BUFFALO, N.Y. (WKBW) — Between January 2020 and June 2021, there were over 650 "Grandparent Scams" reported to the Buffalo FBI office.
"It's alarming," said Anthony Abramowitz, an FBI Special Agent and the head of the Buffalo Division on "White Collar Crime."
The most common framework for this scam is a scammer posing as a grandchild or child in legal trouble. They explain the situation, and then pass the phone off to a lawyer, who is in on the scam. The lawyer then explains that in order for their grandchild or child to avoid legal trouble, a certain amount of money must be paid to post bail.
"They are absolutely playing at the hearts of our seniors - and their pocketbooks," said Kerry Peek, the director of the Cheektowaga Senior Center - which hosts weekly talks with its members about the issues of phone scams.
Typically, phone scams are common across the country, particularly with the elderly. They play to their generosity , but also naivety - and the FBI believes there's a pattern.
Approximately three billion phone scams are reported each year nationally, according to the FBI.
"When an area keeps biting, the scammers stick around ... and when they stop falling for the scammer’s trap, the scammers typically move on," said Abramowitz.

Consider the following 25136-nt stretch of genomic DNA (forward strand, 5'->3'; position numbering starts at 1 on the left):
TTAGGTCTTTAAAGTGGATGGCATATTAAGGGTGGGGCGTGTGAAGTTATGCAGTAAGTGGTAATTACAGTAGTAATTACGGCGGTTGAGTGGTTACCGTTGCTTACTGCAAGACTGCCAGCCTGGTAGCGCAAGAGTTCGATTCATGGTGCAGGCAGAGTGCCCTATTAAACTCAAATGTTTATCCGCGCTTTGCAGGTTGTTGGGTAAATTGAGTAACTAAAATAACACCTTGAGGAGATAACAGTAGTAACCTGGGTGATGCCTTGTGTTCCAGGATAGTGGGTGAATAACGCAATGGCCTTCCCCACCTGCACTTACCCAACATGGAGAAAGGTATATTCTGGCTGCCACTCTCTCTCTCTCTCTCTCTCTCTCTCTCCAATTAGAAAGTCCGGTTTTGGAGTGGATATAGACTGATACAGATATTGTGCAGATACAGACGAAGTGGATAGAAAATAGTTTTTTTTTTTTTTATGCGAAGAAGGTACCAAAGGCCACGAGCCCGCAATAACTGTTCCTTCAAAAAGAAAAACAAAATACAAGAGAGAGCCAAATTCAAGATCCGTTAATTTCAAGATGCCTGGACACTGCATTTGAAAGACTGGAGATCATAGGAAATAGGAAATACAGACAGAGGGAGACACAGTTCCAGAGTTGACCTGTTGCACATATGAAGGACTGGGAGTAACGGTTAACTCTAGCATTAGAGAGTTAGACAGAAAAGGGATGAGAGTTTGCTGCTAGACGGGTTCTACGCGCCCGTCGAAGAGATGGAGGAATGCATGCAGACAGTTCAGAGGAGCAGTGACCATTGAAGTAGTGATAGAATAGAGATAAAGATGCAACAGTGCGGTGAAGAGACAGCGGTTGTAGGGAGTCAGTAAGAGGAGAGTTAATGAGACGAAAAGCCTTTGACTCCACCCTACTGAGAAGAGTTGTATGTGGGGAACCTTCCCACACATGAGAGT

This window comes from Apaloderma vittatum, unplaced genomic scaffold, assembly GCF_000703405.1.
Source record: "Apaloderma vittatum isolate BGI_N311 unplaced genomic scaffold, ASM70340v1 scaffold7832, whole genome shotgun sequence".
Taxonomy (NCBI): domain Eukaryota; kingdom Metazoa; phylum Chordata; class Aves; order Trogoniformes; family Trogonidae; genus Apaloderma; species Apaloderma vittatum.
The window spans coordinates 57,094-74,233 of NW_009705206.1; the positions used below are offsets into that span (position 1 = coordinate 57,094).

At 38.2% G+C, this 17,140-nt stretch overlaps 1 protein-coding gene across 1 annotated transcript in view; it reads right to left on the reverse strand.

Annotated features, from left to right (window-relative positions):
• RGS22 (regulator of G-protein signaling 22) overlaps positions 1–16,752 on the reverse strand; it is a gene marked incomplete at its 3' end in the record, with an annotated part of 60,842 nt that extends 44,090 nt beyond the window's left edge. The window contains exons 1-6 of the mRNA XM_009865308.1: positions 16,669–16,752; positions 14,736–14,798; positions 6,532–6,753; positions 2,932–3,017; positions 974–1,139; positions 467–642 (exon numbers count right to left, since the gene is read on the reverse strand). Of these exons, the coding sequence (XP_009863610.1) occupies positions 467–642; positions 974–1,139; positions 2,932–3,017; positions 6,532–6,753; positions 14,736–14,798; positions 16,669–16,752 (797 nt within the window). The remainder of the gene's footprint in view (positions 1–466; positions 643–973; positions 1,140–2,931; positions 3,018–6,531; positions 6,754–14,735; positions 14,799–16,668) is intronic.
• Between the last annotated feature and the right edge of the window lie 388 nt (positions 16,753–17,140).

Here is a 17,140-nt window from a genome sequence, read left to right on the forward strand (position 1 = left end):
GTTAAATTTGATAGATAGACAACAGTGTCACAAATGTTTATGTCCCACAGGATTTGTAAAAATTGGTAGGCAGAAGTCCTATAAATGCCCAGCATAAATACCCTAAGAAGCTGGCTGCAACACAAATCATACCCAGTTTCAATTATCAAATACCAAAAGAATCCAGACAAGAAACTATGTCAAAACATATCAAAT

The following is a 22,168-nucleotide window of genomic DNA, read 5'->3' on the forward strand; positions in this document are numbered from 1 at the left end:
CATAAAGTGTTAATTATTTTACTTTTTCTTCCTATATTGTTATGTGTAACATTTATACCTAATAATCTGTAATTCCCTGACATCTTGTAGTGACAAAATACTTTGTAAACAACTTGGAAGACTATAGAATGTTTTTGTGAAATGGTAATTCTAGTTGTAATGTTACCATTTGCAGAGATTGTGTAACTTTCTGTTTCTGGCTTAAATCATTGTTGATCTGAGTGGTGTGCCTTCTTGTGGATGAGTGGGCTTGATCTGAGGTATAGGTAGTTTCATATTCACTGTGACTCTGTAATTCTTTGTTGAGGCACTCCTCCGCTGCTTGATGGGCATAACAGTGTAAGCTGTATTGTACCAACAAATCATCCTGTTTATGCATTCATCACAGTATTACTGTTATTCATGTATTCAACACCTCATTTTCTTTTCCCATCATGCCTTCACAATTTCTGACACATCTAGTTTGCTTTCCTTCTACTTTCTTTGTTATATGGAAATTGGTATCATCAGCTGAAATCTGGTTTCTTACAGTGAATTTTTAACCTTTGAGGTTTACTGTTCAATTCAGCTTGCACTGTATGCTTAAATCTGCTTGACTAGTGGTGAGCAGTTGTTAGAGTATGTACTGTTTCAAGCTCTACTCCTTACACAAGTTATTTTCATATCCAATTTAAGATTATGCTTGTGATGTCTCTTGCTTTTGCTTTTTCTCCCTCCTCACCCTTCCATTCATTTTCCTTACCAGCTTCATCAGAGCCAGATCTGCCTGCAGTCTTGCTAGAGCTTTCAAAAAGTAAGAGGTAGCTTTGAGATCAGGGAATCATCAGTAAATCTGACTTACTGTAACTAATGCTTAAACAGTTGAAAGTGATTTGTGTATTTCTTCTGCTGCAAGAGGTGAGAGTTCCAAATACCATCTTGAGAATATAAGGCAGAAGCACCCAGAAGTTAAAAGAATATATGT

However, the FBI wants a higher degree of visibility for these scams, because they are more dangerous than others.
"The difference here though ... is that sometimes seniors will wire money, transfer money ... but now the couriers will actually show up in person. We've never seen that before," said Abramowitz.
Thus far, there have been about 90 reports of home visits attached to couriers showing up to ones home to help collect funds.
"It is absolutely a danger," said Abramowitz.
The FBI has created a plan to assist in stopping these crimes before they occur. This is due to the fact that frequently, once the money changes hands, it is gone forever.
"It gets really tough once that money even crosses state lines," he said.
The FBI says that if you receive a suspicious phone call, you should
- Hang up the phone immediately.
- Resist the urge to send money .
- Try to verify the claim - by asking a specific question only the person would know.
- Call the police in your area.
- Call the FBI at (716) 856-7800.